While the unknown was key to the terror of The Strangers, it was a one trick pony; the franchise could only flourish with an expansion of the implied mythology created in 2008. Of course, Prey director Johannes Roberts’ decision to assassinate these compelling masked invaders proves he really had no intention of turning Bertino’s original into a franchise, something that left me feeling extremely disheartened.

And I’m not the only one; among the lambasts of fans and critics comes a vocal response from the original Man in the Mask, Kip Weeks (replaced by Damian Maffei in Prey). I caught up with him after he chimed in on a negative review in Variety. And lest you think it’s a case of sour grapes, I wouldn’t be sharing his insights if I didn’t agree fully.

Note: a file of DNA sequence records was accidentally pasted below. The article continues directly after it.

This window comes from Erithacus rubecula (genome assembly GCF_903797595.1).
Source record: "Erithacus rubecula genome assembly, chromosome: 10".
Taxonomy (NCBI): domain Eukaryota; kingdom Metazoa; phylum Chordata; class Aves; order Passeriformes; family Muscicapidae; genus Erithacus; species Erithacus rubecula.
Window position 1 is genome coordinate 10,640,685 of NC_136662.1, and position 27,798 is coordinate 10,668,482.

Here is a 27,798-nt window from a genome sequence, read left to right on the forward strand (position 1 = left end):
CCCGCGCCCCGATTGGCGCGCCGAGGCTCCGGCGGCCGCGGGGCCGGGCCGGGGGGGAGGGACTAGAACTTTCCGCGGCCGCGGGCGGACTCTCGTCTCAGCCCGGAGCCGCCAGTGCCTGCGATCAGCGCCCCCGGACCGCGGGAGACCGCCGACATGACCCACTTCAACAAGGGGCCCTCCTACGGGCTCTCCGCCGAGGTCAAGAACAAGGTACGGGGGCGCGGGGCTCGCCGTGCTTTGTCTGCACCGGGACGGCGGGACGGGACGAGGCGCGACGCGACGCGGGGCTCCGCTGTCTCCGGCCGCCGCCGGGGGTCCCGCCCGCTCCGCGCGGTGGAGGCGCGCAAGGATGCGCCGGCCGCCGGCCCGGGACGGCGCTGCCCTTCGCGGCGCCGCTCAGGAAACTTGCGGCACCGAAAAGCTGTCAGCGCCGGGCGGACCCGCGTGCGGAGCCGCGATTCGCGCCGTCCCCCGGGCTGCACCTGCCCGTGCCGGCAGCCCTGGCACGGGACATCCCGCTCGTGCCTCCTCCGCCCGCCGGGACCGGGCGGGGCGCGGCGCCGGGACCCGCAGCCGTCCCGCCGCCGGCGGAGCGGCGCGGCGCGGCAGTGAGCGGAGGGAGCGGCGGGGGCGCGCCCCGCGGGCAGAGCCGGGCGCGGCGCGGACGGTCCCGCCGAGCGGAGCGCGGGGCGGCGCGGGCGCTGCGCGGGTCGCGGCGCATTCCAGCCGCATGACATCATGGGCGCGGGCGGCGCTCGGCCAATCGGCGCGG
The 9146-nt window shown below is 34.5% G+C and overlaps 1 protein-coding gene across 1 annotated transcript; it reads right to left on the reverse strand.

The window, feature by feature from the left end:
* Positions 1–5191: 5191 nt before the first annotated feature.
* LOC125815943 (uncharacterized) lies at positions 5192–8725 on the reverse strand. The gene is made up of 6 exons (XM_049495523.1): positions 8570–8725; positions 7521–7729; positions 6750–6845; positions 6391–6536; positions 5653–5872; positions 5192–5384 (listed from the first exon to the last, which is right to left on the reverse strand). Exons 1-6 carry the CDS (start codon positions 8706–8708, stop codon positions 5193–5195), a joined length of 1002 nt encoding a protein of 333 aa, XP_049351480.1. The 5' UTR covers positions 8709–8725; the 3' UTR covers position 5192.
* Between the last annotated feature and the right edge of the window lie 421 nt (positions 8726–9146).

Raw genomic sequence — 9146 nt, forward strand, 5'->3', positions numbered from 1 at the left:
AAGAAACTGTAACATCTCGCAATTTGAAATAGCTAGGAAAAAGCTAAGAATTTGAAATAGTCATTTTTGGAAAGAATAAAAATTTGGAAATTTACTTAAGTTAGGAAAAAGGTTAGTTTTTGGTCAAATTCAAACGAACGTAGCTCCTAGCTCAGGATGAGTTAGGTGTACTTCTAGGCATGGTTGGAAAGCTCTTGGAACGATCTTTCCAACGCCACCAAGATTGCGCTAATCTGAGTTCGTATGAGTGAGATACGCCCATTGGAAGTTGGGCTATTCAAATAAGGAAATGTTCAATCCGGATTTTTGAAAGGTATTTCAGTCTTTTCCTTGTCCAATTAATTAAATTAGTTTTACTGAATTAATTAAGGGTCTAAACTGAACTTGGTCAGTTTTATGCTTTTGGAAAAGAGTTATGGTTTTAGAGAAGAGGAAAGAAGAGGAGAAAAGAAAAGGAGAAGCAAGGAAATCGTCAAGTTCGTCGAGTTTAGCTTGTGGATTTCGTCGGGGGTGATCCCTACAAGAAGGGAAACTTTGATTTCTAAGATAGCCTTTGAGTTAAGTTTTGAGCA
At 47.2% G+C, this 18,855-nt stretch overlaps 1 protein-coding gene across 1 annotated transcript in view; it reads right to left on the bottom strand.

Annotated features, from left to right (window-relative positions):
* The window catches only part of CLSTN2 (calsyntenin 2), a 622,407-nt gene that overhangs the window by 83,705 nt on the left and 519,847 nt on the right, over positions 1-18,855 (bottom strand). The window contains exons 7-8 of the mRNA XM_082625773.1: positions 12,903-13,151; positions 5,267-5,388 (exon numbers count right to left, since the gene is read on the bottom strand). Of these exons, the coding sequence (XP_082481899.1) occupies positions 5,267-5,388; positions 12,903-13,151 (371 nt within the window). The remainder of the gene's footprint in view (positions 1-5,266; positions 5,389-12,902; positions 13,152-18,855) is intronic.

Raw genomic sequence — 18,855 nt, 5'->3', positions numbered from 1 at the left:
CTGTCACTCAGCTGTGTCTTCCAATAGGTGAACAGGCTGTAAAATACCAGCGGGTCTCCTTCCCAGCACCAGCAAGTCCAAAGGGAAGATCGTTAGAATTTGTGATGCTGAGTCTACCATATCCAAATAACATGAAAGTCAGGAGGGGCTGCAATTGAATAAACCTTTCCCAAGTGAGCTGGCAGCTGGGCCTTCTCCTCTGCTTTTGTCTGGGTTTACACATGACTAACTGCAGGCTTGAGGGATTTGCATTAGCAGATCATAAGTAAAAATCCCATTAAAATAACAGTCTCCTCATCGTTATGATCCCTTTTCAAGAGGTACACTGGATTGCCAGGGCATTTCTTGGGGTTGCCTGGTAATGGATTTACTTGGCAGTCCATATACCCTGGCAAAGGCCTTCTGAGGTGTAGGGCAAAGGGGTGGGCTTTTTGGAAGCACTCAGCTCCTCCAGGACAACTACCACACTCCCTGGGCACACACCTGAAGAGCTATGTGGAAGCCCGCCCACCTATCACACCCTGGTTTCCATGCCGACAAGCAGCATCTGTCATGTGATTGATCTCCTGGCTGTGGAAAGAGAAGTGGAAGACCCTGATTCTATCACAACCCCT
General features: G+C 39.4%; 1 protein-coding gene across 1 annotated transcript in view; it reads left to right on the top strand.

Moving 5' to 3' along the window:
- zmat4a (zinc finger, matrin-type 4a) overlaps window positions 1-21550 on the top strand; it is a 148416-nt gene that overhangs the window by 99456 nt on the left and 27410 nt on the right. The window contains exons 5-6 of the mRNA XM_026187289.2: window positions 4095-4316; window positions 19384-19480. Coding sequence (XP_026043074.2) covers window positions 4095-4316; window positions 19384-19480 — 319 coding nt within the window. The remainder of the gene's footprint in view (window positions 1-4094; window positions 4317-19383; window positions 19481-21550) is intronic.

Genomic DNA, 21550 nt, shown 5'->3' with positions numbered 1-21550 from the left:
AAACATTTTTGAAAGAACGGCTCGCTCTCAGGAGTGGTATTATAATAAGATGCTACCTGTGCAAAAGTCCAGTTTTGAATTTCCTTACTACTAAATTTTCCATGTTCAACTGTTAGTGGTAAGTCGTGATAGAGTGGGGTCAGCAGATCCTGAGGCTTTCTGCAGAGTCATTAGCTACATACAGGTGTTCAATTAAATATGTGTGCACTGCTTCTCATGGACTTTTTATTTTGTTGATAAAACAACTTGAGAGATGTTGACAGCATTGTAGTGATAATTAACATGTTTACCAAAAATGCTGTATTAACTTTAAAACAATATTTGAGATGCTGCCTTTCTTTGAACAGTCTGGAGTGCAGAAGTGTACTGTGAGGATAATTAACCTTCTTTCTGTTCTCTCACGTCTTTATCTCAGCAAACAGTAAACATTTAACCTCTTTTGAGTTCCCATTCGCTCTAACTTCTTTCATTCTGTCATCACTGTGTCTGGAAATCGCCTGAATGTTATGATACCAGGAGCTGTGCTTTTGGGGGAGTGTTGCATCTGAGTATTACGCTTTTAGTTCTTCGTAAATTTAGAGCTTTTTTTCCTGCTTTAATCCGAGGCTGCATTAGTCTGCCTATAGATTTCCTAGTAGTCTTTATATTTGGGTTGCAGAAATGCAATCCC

Dread Central: We were all bummed the original Strangers actors weren’t recast. Now that Prey at Night has premiered to mostly negative reviews, can we get your thoughts? Specifically, why does Prey fail where the original Strangers succeeded?

Kip Weeks: I had a long back and forth with one of the producers. I told him, “You destroyed an art form.”

DC: Did you give him any specifics?

KP: I told him: “You have no idea what it means to create a character from its core. You made a piece of shit, jump scare movie without realizing you had gold in your hands.”

DC: What should the producers have done differently?

KP: They could have made a movie about “The Strangers”: where they came from and why they became killers. Instead, they made it about some bullshit family and wasted Christina Hendricks’ acting skills. The fans wanted depth and story and honesty. They gave them shit.